In response to the doctors' motion to dismiss, McCoy asserted that should the motion to dismiss be granted, the savings statute should be applicable and dismissal should be without prejudice because he had attempted to complete service in a timely manner. In his brief in support of his response, McCoy stated he mailed copies of the original complaint and summons via certified mail with restricted delivery, return receipt requested, to all the doctors, the nurses, and the John and Jane Does to UAMS at 4301 W. Markham Street, Suite 520, Little Rock, Arkansas 72205, on December 8, 2015. On December 11, 2015, the last status update listed by the postal service, tracking indicated all packets except Dr. Rueda's were "In Transit to Destination." On December 28, 2015, Dr. Rueda's packet was returned to McCoy's counsel, marked as undeliverable because he was no longer at UAMS. On December 29, 2015, McCoy mailed copies of the original complaint and summons to Dr. Rueda via certified mail, restricted delivery, return receipt requested, to Johns Hopkins Hospital, 600 N. Wolfe Street, Administration 400, Baltimore, Maryland 21287. Postal-service tracking showed the packet was delivered on January 5, 2016.[4] McCoy further claimed he spoke with UAMS associate general counsel Robinson, counsel for the nurses, on January 19, 2016, who confirmed she had received the service packets for all the defendants, including the doctors. McCoy also asserted he served the doctors' counsel with a copy of the amended complaint.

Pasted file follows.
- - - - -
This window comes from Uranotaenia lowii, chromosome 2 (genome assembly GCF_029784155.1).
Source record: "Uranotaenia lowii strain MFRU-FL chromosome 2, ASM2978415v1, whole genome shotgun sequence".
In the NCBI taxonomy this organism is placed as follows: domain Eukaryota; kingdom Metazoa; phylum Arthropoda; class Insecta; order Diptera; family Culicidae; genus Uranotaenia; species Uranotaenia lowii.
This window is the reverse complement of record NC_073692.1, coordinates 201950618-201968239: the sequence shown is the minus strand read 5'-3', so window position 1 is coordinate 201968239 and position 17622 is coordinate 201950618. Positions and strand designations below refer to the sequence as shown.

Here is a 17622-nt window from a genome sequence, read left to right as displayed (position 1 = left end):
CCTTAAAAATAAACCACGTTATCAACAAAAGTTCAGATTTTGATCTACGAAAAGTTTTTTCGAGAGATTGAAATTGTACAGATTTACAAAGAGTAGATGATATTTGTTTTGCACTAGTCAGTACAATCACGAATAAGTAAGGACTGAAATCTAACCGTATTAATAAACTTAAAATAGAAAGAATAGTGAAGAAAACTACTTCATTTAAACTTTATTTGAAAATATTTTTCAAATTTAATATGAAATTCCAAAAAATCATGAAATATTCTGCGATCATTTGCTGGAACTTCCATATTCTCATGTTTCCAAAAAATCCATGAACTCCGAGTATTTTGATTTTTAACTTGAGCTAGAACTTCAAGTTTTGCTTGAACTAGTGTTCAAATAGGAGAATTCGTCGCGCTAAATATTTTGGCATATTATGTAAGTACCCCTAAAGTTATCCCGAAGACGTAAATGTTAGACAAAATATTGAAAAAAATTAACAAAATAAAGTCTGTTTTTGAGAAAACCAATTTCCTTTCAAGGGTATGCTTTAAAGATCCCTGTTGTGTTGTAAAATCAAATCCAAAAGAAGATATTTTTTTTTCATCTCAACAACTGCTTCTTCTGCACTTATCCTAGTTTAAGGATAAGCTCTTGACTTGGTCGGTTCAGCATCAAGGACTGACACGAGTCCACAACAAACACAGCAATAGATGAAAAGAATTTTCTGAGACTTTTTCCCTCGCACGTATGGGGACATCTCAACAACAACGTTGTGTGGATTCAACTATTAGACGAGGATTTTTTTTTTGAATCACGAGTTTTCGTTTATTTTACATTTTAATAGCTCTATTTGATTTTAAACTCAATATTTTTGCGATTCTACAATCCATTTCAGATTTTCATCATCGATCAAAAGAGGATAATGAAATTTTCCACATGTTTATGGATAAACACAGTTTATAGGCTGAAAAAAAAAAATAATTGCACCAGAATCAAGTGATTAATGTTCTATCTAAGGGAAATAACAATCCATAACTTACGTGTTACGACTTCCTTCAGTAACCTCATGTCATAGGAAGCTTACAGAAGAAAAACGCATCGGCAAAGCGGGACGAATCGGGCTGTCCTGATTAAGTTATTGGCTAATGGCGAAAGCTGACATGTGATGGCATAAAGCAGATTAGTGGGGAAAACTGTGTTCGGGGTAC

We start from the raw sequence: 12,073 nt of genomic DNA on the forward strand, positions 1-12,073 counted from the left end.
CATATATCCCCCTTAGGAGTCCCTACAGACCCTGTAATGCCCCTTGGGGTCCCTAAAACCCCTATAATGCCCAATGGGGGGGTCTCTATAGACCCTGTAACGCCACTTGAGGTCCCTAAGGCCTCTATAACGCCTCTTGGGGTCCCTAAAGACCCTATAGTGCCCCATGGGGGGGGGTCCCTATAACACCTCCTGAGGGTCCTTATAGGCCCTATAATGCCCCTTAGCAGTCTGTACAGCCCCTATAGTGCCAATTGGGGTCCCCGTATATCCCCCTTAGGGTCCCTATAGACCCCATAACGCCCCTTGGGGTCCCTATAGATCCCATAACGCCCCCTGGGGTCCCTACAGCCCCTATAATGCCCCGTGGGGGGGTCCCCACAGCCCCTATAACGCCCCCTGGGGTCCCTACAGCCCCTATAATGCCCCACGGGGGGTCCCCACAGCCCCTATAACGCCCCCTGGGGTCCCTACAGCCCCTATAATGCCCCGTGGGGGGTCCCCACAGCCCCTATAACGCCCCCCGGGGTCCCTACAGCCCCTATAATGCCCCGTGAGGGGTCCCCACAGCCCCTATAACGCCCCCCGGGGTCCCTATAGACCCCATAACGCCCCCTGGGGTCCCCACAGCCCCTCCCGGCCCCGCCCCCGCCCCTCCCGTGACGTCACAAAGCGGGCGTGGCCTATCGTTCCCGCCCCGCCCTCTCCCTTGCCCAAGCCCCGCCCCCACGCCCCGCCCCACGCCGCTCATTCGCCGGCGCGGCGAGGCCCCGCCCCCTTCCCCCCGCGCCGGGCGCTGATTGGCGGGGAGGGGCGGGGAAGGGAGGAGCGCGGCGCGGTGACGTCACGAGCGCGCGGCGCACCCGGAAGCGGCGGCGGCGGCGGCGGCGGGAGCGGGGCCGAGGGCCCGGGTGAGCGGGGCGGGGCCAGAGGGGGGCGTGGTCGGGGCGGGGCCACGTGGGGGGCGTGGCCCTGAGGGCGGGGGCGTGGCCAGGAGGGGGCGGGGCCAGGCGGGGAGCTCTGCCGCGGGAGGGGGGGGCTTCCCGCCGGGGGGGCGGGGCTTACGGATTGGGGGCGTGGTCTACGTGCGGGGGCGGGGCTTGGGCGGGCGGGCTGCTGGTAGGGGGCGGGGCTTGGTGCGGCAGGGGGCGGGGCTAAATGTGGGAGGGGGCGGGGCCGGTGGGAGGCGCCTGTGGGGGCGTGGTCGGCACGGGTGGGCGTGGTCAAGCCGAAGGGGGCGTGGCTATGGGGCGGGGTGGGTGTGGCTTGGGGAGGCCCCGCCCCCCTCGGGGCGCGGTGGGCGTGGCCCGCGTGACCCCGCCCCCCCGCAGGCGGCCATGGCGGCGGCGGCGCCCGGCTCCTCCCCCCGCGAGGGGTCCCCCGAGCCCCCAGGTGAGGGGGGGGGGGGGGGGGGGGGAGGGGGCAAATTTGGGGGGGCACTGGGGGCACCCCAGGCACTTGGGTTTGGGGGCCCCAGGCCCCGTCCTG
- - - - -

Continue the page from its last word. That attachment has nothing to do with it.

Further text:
A. April 20, 2017 Hearing and April 21, 2017 Order